first_imgDanica Pension reported a steep rise in its pre-tax profits for the first half of this year to DKK915m (€123m) from DKK82m, benefiting this year from having to use less funds to back its pension guarantees.The significant increase in pre-tax profits stemmed from the fact only DKK82m was transferred in the six months to the end of June, compared with DKK645m in the same period in 2013, it said in its interim report.This was because it had been possible to recognise a greater share of the risk premium from the traditional with-profits business in the first half of 2014 than had been the case in the first half of 2013, it said.Another factor behind the increase in pre-tax profit was growth in the investment return on equity, with this return rising to DKK238m from DKK69m.  Contributions in the core Danish market increased by more than 9% to DKK10.3bn.Per Klitgård, chief executive of the Danske-Bank subsidiary, said: “This reflects an increase both in corporate and private customers.”He said the subsidiary’s cooperation with Danske Bank was developing very satisfactorily, with contributions through the bank rising by 43% between the first half 2013 and the latest reporting period.The total return on customer funds in the traditional with-profits business segment climbed to 6.7% at the end of June, up from the 1.2% loss reported for the same period last year.The return on unit-link pensions, meanwhile, was 5.7% on average in the first half.Contributions overall rose to DKK14.4bn from DKK14bn, while total assets increased to DKK344m from DKK321m by the end of June 2014.last_img read more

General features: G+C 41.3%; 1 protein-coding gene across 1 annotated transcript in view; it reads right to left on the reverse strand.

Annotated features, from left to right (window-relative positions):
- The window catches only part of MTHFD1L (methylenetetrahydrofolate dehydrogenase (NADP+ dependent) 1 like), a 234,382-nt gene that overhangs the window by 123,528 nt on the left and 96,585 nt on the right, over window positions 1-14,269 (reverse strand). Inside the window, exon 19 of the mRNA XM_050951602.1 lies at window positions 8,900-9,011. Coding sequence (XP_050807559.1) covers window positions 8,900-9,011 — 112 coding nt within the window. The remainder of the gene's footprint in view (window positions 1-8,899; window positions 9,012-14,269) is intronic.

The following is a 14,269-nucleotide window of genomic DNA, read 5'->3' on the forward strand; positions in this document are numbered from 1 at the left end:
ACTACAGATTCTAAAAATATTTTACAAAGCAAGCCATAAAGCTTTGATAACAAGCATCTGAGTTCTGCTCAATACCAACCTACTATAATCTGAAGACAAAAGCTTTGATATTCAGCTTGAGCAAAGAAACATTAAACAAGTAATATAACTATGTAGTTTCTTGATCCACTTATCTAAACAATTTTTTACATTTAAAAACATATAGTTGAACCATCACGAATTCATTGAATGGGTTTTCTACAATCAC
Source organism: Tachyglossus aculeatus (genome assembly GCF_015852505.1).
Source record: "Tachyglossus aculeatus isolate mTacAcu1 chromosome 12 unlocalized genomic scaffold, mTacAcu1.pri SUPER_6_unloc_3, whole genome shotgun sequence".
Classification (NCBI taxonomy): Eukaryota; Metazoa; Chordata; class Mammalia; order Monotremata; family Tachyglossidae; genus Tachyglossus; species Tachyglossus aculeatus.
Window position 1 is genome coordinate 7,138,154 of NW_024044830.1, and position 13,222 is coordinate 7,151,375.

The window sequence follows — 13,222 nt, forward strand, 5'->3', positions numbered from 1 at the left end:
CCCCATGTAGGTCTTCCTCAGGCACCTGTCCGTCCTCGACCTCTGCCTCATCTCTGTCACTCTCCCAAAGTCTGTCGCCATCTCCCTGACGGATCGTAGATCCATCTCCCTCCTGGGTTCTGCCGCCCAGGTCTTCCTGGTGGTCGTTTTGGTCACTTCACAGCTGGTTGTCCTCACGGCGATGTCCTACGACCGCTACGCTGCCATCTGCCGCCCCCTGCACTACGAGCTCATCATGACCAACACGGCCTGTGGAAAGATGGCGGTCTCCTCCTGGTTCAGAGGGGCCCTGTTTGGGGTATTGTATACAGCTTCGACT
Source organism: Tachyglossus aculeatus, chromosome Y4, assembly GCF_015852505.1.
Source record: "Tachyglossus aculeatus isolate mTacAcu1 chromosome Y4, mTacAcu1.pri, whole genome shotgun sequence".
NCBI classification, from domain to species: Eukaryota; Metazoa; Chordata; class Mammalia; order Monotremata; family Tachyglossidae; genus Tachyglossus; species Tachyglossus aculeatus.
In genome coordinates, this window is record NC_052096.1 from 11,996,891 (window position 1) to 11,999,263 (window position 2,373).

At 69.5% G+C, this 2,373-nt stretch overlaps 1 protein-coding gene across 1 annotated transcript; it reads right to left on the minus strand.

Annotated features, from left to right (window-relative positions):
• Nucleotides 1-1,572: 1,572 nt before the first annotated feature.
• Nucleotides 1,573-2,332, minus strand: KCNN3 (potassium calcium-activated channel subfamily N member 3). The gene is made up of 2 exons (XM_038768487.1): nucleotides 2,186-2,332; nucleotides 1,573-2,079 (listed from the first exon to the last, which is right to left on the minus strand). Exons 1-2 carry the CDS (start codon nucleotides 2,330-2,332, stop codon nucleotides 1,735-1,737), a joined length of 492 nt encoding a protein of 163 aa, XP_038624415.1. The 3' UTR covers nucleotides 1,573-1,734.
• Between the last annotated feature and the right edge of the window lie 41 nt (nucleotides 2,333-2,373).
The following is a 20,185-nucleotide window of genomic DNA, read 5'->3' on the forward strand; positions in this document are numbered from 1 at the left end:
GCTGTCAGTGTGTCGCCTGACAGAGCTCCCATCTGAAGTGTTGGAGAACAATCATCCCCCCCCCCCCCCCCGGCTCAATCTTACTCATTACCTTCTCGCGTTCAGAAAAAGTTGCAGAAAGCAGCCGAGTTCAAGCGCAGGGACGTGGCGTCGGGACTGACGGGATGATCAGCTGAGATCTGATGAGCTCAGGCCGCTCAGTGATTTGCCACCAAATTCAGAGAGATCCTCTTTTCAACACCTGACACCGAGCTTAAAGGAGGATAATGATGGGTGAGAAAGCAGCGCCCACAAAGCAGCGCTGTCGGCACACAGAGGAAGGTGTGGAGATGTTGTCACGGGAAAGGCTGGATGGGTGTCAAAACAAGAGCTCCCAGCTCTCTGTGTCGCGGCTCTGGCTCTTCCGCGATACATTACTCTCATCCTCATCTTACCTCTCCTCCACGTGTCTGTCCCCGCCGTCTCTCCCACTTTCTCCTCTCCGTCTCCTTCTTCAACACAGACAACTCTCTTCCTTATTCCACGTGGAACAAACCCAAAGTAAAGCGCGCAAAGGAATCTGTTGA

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American exceptionalism: CalPERS gets tough on managers